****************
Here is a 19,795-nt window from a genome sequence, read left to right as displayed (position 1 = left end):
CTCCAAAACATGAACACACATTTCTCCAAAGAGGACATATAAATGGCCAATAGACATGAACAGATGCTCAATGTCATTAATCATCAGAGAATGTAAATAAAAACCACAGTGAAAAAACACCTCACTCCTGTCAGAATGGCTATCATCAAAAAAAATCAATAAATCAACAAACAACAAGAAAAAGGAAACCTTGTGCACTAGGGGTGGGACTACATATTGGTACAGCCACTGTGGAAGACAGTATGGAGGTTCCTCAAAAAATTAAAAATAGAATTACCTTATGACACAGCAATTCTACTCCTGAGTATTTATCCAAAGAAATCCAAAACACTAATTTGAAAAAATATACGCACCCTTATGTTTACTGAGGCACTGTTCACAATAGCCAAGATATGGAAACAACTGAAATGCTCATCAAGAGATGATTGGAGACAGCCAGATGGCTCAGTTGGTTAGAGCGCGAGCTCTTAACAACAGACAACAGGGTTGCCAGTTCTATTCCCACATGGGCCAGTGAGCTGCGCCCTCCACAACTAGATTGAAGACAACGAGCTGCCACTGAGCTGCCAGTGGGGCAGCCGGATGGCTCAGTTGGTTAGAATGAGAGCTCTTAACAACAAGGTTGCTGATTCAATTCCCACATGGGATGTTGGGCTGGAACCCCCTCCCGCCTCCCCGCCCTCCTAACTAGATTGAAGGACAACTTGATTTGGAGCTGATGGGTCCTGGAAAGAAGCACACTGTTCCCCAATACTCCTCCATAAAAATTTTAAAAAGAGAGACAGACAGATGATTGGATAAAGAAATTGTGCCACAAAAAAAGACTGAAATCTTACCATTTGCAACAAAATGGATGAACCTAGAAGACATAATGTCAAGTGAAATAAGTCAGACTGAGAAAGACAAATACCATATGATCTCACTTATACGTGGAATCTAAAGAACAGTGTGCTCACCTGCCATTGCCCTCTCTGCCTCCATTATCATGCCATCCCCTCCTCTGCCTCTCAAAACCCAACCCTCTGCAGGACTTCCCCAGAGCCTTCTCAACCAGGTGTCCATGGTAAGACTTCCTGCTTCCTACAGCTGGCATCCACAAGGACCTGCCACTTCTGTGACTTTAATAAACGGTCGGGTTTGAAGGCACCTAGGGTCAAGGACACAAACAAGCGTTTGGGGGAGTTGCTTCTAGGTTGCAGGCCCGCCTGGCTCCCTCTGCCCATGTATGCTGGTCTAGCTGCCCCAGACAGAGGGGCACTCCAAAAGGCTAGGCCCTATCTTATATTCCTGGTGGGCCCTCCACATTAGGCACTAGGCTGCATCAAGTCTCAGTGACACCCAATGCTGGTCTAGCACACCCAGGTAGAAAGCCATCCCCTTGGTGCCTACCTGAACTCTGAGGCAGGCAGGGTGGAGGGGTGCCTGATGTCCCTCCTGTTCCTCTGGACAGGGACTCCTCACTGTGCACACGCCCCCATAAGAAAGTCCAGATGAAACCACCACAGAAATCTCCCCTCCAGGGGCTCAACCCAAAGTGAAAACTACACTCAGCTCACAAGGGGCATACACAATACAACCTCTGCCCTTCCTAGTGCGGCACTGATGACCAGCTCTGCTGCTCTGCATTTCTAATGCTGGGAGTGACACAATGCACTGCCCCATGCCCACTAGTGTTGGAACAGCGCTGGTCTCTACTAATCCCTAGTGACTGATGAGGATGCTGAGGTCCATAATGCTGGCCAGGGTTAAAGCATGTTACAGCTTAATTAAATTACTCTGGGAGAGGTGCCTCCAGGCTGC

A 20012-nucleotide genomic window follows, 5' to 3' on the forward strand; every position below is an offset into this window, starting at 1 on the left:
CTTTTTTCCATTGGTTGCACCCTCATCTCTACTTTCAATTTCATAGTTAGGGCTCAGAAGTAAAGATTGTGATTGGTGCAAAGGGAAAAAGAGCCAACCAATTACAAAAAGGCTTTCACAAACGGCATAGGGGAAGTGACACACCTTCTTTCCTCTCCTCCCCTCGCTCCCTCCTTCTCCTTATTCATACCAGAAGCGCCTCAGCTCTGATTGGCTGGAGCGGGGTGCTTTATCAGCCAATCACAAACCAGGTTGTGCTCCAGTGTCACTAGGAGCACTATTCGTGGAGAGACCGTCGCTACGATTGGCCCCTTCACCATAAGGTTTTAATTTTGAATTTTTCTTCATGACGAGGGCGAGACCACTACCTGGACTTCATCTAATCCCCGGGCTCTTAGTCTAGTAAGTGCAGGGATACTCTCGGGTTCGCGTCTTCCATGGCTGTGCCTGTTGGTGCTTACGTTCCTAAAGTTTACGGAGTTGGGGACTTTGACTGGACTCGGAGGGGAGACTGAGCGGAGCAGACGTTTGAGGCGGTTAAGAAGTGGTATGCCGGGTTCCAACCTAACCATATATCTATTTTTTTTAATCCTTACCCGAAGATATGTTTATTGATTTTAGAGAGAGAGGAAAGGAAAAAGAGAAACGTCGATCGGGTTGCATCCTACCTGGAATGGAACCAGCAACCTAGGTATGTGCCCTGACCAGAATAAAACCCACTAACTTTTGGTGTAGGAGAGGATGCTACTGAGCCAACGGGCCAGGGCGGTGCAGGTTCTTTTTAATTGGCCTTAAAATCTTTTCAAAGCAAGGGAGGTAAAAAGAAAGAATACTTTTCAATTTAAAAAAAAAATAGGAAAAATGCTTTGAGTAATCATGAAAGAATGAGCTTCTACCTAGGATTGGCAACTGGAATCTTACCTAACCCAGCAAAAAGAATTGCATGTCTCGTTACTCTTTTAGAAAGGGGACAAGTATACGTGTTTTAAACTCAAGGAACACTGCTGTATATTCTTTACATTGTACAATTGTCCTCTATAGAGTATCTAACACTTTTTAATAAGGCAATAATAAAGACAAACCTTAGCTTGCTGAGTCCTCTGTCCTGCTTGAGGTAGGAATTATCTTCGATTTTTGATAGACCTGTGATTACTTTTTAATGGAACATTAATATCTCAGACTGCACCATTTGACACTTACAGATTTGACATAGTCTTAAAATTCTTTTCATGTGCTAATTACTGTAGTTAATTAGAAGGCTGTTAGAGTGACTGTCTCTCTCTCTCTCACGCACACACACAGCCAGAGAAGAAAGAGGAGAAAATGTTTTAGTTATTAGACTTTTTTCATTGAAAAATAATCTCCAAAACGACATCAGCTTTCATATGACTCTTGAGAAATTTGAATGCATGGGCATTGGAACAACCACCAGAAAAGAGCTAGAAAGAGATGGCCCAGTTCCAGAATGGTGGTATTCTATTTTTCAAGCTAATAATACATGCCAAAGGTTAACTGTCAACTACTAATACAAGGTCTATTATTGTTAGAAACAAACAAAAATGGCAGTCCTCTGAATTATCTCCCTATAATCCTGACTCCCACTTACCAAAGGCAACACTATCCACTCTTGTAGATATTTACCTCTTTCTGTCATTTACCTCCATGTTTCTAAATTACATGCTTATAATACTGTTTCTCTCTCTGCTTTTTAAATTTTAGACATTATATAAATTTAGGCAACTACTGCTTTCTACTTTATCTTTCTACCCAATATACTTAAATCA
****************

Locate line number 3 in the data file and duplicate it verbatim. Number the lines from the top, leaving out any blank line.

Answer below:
A 20012-nucleotide genomic window follows, 5' to 3' on the forward strand; every position below is an offset into this window, starting at 1 on the left: